I saw a lot of south Asians on the way to the chiropractic clinic, and when I went to dinner it seemed like there were a lot of SE Asians working there. I had a hard time understanding some of them. I ordered one of the local specialties (I thought I ordered two things and a salad) and after that I ordered the 8 piece yakiniku set. I felt bad because I wasn’t drinking, so I got out of there after that.

IMG 0222

I still was a little hungry so I bought a rice ball and too much dessert at 7Eleven. I’m no TabiEats.

IMG 0223

After that it was time to take a bath in the big basement bath. I guess there’s a middle school trip staying here and luckily they weren’t down there. Just a weird dude who didn’t quite seem Japanese and a grandfather with his screaming preschool-aged grandson.

And that’s it for today. Lots of traveling tomorrow and lots more ibuprofen, I’m sure.

Japan 2023: Day 7

I just spent 6 hours watching videos on how to identify back pain by a PT and so far I think I have problems with my piriformis but I also have ruled out the piriformis. At least I ruled out just about everything else as well. At this point I think it’s muscular, and I sure wish I was at home so I could get a decent massage. The ones here I know about are nice but they’re more “relaxation massage” and I need deep tissue. It’s a very unlocalized (i.e. not sharp) pain in the side of my hip and it hurts so bad that I’ve considered cutting my trip short. Walking makes it worse, going up stairs makes it worse, and I think the only thing that really helps is lying down.

I haven’t been getting great sleep either. I thought I’d sleep better since it was colder but I remember looking at the clock at 4AM and then next thinking it was time to get up and it was only 4:10AM. I passed out on the train this morning and once in the afternoon and I’ve been in the hotel since checkin time at 3pm. I also had dreams during my 10 minute nap at 5pm, which isn’t right. And I even had a dream about my college girlfriend last night. Weird.

But enough complaining. Here’s MORE COMPLAINING.

I got up to get my “free” Toyoko Inn breakfast and since it takes a while for the hip/leg thing to loosen up, I didn’t have an appetite. They even had curry rice! The miso soup had clams in it and there were other things on the menu that I didn’t grab. This is all I had from the buffet.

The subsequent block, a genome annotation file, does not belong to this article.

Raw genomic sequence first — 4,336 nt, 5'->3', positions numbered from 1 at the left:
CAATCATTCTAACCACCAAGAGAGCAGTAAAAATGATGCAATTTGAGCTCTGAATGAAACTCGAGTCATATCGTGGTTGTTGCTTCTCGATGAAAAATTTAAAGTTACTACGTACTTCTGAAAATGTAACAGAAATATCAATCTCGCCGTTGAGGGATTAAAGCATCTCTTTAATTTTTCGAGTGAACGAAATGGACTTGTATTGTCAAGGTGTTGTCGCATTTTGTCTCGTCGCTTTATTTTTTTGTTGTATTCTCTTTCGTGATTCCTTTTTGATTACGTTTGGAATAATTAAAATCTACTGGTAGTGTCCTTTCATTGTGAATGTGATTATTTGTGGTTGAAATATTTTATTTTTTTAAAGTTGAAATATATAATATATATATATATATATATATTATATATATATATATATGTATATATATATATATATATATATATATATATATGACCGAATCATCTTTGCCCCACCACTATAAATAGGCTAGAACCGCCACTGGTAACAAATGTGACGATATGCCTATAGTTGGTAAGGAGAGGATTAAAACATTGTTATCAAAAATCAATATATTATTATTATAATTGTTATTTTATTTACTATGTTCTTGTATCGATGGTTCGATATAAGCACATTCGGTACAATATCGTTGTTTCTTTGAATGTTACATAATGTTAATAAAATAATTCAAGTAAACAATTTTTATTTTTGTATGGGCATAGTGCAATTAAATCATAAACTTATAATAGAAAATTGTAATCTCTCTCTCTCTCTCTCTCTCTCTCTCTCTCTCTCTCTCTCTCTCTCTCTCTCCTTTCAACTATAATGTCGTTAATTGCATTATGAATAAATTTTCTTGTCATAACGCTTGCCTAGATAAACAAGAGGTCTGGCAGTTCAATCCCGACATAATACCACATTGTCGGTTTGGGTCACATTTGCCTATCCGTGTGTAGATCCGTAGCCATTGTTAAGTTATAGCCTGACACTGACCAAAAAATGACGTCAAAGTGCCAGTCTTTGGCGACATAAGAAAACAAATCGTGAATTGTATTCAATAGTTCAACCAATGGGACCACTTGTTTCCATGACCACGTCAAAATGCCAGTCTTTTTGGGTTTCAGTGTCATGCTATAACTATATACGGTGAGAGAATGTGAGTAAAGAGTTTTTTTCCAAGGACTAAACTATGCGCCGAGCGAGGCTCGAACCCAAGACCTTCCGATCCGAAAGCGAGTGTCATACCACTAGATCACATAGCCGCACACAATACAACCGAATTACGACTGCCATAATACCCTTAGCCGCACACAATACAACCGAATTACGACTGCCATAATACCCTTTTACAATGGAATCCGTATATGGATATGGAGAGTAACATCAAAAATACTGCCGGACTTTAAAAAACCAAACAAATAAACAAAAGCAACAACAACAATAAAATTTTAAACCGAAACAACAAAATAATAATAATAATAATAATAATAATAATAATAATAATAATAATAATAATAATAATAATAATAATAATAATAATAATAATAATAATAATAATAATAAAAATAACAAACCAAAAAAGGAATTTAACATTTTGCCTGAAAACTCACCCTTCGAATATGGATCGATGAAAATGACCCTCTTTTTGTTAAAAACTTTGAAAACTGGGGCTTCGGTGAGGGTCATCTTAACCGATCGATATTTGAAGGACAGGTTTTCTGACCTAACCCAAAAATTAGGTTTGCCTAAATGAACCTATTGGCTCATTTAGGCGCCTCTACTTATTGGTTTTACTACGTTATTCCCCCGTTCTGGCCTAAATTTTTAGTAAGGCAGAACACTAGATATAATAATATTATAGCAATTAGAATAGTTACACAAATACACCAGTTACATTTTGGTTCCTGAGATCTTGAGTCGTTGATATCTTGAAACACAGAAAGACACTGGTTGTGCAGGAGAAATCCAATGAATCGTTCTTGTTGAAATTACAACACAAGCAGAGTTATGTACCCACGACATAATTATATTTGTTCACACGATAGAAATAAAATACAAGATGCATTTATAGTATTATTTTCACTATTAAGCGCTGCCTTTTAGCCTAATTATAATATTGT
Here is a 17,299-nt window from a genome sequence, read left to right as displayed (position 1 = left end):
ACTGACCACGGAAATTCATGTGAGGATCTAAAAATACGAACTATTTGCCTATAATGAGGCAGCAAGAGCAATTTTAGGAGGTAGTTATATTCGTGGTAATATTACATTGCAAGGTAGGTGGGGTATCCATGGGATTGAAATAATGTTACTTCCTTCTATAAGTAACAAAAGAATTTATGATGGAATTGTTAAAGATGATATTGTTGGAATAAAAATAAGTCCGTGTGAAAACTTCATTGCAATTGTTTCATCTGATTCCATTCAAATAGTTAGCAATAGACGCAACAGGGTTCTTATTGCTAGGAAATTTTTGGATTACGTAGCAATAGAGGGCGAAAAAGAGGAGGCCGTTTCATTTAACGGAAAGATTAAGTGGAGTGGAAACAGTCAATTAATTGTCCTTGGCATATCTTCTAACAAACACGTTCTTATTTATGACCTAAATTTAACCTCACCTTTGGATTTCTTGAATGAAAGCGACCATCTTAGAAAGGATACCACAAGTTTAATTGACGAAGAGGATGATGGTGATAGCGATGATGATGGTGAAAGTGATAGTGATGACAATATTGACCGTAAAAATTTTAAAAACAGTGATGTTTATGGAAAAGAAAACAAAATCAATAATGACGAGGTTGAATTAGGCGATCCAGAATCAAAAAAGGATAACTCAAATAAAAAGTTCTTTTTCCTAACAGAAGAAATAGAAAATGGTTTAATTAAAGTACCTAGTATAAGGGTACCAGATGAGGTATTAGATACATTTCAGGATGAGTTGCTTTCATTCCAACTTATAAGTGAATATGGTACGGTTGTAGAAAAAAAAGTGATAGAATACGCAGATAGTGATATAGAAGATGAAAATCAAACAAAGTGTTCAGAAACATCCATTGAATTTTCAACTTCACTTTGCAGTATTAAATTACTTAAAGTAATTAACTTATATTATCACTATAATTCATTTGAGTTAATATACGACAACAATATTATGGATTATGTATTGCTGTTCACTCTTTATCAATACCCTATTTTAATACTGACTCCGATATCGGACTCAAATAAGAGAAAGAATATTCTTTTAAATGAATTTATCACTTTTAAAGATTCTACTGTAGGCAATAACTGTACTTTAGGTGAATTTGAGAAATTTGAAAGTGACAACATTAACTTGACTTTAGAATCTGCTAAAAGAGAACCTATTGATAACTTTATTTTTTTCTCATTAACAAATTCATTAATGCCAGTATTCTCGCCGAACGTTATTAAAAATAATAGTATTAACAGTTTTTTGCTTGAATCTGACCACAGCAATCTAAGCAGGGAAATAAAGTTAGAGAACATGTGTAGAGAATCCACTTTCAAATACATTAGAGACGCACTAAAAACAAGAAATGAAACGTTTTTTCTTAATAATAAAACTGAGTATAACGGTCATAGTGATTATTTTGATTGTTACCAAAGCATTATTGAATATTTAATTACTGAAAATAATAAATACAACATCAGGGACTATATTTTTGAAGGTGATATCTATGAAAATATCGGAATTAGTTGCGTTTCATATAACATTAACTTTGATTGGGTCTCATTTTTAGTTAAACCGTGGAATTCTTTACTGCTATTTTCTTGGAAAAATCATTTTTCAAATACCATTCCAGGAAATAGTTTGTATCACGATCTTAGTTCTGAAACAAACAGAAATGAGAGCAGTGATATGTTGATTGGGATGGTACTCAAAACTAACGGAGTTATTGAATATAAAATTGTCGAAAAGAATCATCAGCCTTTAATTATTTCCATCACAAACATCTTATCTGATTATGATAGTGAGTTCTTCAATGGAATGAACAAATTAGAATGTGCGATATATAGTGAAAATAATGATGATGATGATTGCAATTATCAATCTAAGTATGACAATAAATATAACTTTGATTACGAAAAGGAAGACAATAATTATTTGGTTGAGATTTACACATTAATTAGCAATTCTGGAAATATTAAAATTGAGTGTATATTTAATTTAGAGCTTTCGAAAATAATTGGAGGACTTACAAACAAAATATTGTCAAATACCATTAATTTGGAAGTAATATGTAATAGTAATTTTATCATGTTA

IMG 0208

After that I took three ibuprofen and bought some back plasters for my side. That is what made me so sleepy that I was unable to stay awake on the train. I got to Saga without much trouble and I suppose there really isn’t that much here. But the little that is here was pretty interesting. At breakfast I met an elderly Australian couple who were on a two month trip visiting their kids and they mentioned the castle in Saga was only one story. Not all Japanese castles were big towers on hills. I decided to go and had to take a lot of breaks even with the aid of the Advil and back plasters. Here’s a picture of the main gate. The rest was a huge sprawling one-level house.

IMG 0213

As with most castle reproductions I’ve been to in Japan, it was a museum of the local history. Saga is a big city with an important history building some of the earliest forges to produce cannons and ships and trains. Sadly Saga doesn’t have a lot of interesting attractions so, like I said, it’s always at the bottom of the list for the most beautiful prefectures and usually in last place unless it gets beat out by Ishikawa prefecture. I don’t think it deserves to be down towards the bottom.

I then walked to a neighborhood with several old houses, walking through two very large shrines that were right next to one another. Luckily there were plenty of places to sit on the way. When I got to the “old bank” I noticed there was a cafe inside and decided to have some lunch. I probably overdid it.

IMG 0215

Here’s another picture of the salad on its own. It wasn’t tiny.

IMG 0214

I even had dessert. (That’s ginger ale in case you were thinking it was booze.)

IMG 0216

Then I decided to go to the free observation deck of the prefectural offices and it was really nice.

After that I took the bus back to the hotel and checked in at 3pm to watch videos on how to fix your back pain. Six hours later I knew nothing other than it’s probably not something awful. It still feels like it though.

I did leave at 7-ish to get some dinner. I was still pretty full from lunch and was thinking rice balls and sandwiches from the convenience store but I went to a bakery. I didn’t bother taking a good picture.

IMG 0217

The bread would’ve been better fresh but it wasn’t bad. Curry pan, cheese pan, something with beef, and that one at the bottom is an oddly shaped melon pan.

Oh and I’m staying at the Comfort Hotel. It’s quite a bit more expensive than the Toyoko Inn but most of the improvements are cosmetic. I’ve decided I’m really not a fan. It’s clean, though, and I hope I get some better sleep tonight. (I just realized the pillow is only a couple of inches thick.)

Japan 2023: Day 6

I got up this morning and my back (really my right hip) still hurt. I tried some of the psoas stretches I saw online that seemed to help yesterday morning but they did nothing today. After breakfast I took 2 ibuprofen and either it didn’t do much or it took a while to kick in. My sister later reminded me that my father had back problems when we visited Japan a long time ago as well. Stupid genes.

I’m getting ahead of myself. I had the same breakfast as I did yesterday and it was still good. Took me a while to eat it because my hip hurt.

IMG 0182

After breakfast I packed up and made my way back to the acupuncturist and when I arrived my hip hurt so bad I couldn’t sit and wait. I had to walk around outside. Luckily it was a much nicer day. And while he didn’t fix everything, it was better afterwards.